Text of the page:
BARRX is a procedure performed for the
treatment of Barrett's Esophagus. The
procedure is performed with an upper
endoscopy. This procedure is typically
performed with medication to ensure you are
drowsy and comfortable during the procedure.
Most patients do not recall the procedure
even being performed.
BARRX uses radiofrequency energy to destroy abnormal tissue in the esophagus. The procedure might have to be repeated several times to eliminate all the abnormal tissue. You should be monitored with regularly scheduled upper endoscopy to follow your BARRX treatment.
What causes Barret's esophagus?Barrett's esophagus is a condition caused by long standing gastroesophageal reflux disease (GERD). The constant acidic exposure causes the cells that line the esophagus to change and resemble cell more like that in the stomach. Barrett's Esophagus is a significant precursor to Esophageal Cancer and if left untreated can lead to cancer. BARRX can stop Barrett's esophagus.
How do I prepare for a BARRX?You will not be able to eat or drink for 6-8 hours prior to your procedure. You should tell you doctor if you are allergic to any medications or anesthetics, which medications you are taking, if you are on any blood thinners like Coumadin or Plavix, if you have bleeding problems, if you have heart or lung problems, or treatment of the esophagus, stomach or upper intestinal track with radiation. You should also let your doctor know if you are or think you are pregnant.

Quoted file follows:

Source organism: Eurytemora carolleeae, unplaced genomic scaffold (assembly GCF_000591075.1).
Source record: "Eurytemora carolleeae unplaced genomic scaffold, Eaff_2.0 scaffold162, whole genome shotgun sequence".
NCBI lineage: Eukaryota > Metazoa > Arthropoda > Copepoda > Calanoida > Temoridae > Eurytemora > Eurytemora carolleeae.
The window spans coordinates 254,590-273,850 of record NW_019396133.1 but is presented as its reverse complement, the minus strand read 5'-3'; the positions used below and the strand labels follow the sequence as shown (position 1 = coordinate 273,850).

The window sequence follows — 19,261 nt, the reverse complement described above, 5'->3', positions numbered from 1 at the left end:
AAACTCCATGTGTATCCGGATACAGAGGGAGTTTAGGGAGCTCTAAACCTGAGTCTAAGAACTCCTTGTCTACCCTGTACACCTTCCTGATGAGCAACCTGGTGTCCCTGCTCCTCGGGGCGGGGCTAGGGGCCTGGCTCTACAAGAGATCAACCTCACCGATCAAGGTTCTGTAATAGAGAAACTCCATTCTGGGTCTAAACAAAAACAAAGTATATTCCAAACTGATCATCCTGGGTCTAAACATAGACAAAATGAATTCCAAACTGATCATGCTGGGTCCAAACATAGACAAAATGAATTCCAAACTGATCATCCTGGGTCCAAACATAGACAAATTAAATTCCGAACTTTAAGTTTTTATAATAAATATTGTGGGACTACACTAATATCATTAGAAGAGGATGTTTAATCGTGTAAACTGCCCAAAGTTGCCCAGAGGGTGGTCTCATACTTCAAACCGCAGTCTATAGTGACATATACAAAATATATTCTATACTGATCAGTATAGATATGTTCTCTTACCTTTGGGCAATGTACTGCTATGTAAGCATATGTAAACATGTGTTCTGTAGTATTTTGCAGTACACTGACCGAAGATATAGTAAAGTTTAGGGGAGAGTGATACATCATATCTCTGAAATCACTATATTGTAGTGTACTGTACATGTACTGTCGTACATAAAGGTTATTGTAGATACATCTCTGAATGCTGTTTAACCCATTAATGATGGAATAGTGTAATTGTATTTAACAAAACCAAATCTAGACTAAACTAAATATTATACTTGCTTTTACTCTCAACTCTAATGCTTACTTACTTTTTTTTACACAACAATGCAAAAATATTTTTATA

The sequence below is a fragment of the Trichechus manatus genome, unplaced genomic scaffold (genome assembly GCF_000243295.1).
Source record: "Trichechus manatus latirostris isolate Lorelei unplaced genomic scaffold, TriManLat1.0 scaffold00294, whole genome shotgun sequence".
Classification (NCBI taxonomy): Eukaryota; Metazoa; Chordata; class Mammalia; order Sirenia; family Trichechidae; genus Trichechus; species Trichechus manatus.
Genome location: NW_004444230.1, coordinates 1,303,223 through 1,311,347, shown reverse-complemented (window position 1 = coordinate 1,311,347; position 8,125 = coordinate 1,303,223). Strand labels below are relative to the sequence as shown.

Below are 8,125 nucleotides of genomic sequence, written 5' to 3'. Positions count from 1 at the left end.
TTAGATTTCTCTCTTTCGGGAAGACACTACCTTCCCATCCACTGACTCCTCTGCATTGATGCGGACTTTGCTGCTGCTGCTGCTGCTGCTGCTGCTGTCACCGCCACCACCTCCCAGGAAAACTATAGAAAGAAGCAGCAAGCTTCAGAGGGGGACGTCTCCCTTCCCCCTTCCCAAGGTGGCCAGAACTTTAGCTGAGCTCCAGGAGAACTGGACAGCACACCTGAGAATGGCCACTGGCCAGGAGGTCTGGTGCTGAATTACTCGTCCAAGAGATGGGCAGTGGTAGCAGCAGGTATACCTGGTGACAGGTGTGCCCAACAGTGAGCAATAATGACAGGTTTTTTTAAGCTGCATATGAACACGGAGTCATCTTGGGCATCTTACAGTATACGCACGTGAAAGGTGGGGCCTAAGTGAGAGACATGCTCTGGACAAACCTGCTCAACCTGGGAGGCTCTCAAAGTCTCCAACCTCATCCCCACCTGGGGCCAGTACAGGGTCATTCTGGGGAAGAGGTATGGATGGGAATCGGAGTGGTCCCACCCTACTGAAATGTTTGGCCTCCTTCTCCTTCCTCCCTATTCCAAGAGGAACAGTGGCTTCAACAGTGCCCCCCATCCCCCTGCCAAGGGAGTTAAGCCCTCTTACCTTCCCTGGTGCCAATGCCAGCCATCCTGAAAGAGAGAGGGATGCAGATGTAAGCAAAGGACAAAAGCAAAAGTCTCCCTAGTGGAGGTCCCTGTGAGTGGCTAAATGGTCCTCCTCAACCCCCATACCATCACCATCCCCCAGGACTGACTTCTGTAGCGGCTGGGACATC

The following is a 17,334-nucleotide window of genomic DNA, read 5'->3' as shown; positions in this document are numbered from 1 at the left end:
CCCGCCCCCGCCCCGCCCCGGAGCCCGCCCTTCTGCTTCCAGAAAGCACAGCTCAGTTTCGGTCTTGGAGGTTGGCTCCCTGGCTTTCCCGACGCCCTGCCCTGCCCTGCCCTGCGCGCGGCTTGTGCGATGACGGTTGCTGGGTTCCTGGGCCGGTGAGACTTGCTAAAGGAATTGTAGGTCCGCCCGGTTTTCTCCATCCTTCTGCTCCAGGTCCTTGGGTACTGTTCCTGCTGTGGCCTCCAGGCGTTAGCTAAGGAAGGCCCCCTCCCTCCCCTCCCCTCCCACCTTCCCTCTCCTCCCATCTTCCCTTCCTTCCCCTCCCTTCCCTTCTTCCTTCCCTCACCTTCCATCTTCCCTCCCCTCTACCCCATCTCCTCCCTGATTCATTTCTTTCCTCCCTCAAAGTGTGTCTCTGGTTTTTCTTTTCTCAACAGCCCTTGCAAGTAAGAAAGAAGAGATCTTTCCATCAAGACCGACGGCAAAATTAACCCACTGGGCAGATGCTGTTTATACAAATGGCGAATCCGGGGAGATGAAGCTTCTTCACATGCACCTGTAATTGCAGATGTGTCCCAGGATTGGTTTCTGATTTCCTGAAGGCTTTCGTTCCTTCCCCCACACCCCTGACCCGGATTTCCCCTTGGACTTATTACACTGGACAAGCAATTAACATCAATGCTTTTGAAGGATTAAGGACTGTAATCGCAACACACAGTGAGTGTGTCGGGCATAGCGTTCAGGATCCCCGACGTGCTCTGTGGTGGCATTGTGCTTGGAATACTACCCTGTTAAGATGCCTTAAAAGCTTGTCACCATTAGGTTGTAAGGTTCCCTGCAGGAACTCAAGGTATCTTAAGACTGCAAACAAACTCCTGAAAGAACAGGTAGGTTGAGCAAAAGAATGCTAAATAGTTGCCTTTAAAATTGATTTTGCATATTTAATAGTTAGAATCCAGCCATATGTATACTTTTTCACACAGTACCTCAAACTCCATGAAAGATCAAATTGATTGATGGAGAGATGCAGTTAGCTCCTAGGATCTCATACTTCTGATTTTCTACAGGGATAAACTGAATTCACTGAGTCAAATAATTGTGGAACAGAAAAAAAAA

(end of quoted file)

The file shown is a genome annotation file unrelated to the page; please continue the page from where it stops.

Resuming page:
How is BARRX performed?The BARRX procedure is performed with an upper endoscopy. After sedation is given, a flexible scope is passed through your mouth into your esophagus. The scope is removed and a BARRX device is passed into your esophagus. The BARRX device uses radiofrequency energy to destroy the abnormal tissue in the esophagus. This may need to be performed several times over several months to eliminate all the abnormal tissue. Following your BARRX treatments, you should undergo screening upper endoscopy every couple of months to ensure the complete treatment of the Barrett's Esophagus.
What happens after my BARRX Therapy?You will stay in a recovery room for about 30 minutes for observation. You may feel some cramping or a sensation of having gas, but this usually passes quickly. You will need to have a responsible adult drive you home, as it is unsafe to drive or operate machinery for about 8 hours after the procedure (due to the sedative medication given). You can resume your normal diet.
What are the Risks?
The risks are very low for BARRX. There is a risk of perforation or a hole in you esophagus, stomach, or small bowel. There is a low risk of bleeding. BARRX is a safe procedure performed frequently. This information is not intended to replace a visit with your physician. To make an appointment with one of our surgeons, please call us at 407-843-0443.
Please contact us for additional questions regarding upper endoscopy.